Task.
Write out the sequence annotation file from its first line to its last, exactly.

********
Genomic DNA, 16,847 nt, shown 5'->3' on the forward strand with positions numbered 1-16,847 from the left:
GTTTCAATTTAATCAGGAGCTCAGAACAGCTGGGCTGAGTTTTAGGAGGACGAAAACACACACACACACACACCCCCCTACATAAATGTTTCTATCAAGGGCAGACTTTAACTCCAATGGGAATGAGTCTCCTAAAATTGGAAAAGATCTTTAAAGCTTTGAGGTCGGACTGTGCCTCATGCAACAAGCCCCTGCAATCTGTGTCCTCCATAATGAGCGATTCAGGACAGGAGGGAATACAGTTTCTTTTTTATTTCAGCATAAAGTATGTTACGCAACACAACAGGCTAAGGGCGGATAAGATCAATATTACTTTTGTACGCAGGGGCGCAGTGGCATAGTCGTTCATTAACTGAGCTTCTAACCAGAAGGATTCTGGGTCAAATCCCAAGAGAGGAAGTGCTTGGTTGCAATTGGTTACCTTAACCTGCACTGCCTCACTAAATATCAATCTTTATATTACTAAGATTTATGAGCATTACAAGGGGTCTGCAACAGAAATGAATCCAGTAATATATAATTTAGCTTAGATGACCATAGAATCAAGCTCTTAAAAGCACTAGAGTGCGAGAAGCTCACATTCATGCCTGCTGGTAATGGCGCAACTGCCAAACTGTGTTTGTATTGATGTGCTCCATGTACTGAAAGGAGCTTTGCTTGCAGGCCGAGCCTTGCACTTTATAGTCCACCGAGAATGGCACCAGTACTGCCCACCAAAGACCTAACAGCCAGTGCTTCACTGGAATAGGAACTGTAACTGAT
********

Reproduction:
Genomic DNA, 16,847 nt, shown 5'->3' on the forward strand with positions numbered 1-16,847 from the left:
GTTTCAATTTAATCAGGAGCTCAGAACAGCTGGGCTGAGTTTTAGGAGGACGAAAACACACACACACACACACCCCCCTACATAAATGTTTCTATCAAGGGCAGACTTTAACTCCAATGGGAATGAGTCTCCTAAAATTGGAAAAGATCTTTAAAGCTTTGAGGTCGGACTGTGCCTCATGCAACAAGCCCCTGCAATCTGTGTCCTCCATAATGAGCGATTCAGGACAGGAGGGAATACAGTTTCTTTTTTATTTCAGCATAAAGTATGTTACGCAACACAACAGGCTAAGGGCGGATAAGATCAATATTACTTTTGTACGCAGGGGCGCAGTGGCATAGTCGTTCATTAACTGAGCTTCTAACCAGAAGGATTCTGGGTCAAATCCCAAGAGAGGAAGTGCTTGGTTGCAATTGGTTACCTTAACCTGCACTGCCTCACTAAATATCAATCTTTATATTACTAAGATTTATGAGCATTACAAGGGGTCTGCAACAGAAATGAATCCAGTAATATATAATTTAGCTTAGATGACCATAGAATCAAGCTCTTAAAAGCACTAGAGTGCGAGAAGCTCACATTCATGCCTGCTGGTAATGGCGCAACTGCCAAACTGTGTTTGTATTGATGTGCTCCATGTACTGAAAGGAGCTTTGCTTGCAGGCCGAGCCTTGCACTTTATAGTCCACCGAGAATGGCACCAGTACTGCCCACCAAAGACCTAACAGCCAGTGCTTCACTGGAATAGGAACTGTAACTGAT